Fear seeks safety. Love seeks Truth. Please read and enjoy. Productive, truthful feedback welcome.

Wednesday, June 5, 2019

Summer Yoga

Ah, summer in Minnesota. Finally. And we need it.

After all, we’ve just come out of a spring that allowed itself to be bullied by winter. A winter, that in its own right, was pretty proud of itself, hanging around an extra month or so, playing hide and seek with our dress code. Do we wear shorts? Hats? Light sweatshirts? Shades? Some days saw us regaled in various combinations of the above: winter boots, shorts that showed off white legs, a scarf and a wool hat accented by the latest in sunglass fashion and topped off by students stylishly clutching their yoga gear; mat slipping out of one hand, towel shoved (mostly) into our gear bags, and water bottle left in the car. We NEED yoga (and snow angels) to get us through those eight short months of winter here in the cities.

Ah, summer in Minnesota. It’s finally here. Winter boots become flip-flops, high collar jackets turn into t-shirts, and wool hats give way to sassy shades. So, let’s each take a mental step back to ask ourselves, what do my winter habits give way to?

There’s no right answer, therefore on the flip side, there’s no wrong answer either. What we are left with is whether our answer results in a productive or non-productive lifestyle. The next questions to ask: how has yoga been productive for you during the winter months? And what can you take with you into and throughout the summer?

As you contemplate these questions, keep in mind yoga means different things to different people. As such, we each approach yoga according to our own needs, according to our own understanding. These very likely will differ from that of the person on the mat next to us. In spite of, or perhaps because of, these differences, yoga, at its core, seeks to unite us. A consistent yoga provides the opportunity for each of us to find common ground on our way to unity.

At Modo Yoga, the common ground is suggested by its six pillars:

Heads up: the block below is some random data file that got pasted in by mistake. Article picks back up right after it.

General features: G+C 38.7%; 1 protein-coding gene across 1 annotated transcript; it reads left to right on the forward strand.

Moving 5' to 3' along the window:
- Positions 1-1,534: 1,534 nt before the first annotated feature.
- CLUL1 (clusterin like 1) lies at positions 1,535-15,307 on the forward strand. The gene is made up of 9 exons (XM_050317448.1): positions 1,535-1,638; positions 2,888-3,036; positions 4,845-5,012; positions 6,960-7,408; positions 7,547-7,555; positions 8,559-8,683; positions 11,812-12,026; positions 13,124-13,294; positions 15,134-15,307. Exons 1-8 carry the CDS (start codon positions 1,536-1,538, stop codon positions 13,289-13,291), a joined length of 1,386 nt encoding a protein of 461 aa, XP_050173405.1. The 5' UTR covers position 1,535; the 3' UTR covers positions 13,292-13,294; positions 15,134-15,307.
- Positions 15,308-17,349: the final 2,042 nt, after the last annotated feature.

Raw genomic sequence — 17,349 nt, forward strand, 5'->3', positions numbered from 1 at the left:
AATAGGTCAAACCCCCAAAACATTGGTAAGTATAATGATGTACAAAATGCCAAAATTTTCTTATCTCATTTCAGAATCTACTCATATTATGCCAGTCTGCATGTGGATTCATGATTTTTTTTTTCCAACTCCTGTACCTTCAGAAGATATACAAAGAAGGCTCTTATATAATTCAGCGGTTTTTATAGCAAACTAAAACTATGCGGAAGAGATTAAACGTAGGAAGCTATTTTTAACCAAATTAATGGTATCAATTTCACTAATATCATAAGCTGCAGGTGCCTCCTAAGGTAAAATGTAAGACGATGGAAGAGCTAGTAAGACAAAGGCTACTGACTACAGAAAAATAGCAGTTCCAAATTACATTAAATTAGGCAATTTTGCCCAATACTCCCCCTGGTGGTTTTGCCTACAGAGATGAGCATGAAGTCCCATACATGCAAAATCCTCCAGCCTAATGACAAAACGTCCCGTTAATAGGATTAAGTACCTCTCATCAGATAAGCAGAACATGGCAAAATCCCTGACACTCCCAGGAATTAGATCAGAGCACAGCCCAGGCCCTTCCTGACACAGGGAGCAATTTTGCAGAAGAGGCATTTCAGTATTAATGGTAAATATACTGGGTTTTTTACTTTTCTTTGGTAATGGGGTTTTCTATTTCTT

Be healthy
Be accessible
Live to learn
Be green
Be community

Some of these pillars will resonate with us more than others do. We need not adopt them all at once, or even all of them for that matter. But we should take some of them along with us on our journey towards unity. Furthermore, whether practiced in the hot room or outside among nature, to be effective, they must be practiced regularly. One of the best places to practice is the hot room. This ensures we will get consistent exposure to the ideals we desire to incorporate into our lives. However, regardless of where we practice, when we tap into these pillars in a consistent fashion we begin to find common ground. And when we arrive together on common ground, we begin to find

So little time. So much to do. Put your shades on and get outside. Don your yoga clothes and sweat in the hot room. Spend a bunch of time with friends. Spend a bunch of time leaning into the six pillars. Be healthy. Be peace.
Ah, summer in Minnesota.
We need it!

Wednesday, May 15, 2019

Story Time

When we encounter something that initially troubles us, very often we have incomplete information, and, we have choices.  

We get to choose what level of energy to spend on it.
Do we choose to ignore it?
Do we take it at face value?
Or do we add our own energy to it?

If we do add energy to the event, we do so by telling ourselves a story to fill in the gaps.
Not the actual gaps.
We can't know those without further discovery.
But the gaps as we see them.
The gaps that help us place ourselves in the event.

Will our take on that story be one of grace and graciousness,
giving other players the benefit of the doubt?
Will it be one where we portray ourselves as the victim,
affirming that their intent was to slight us?
Or will it fall somewhere between,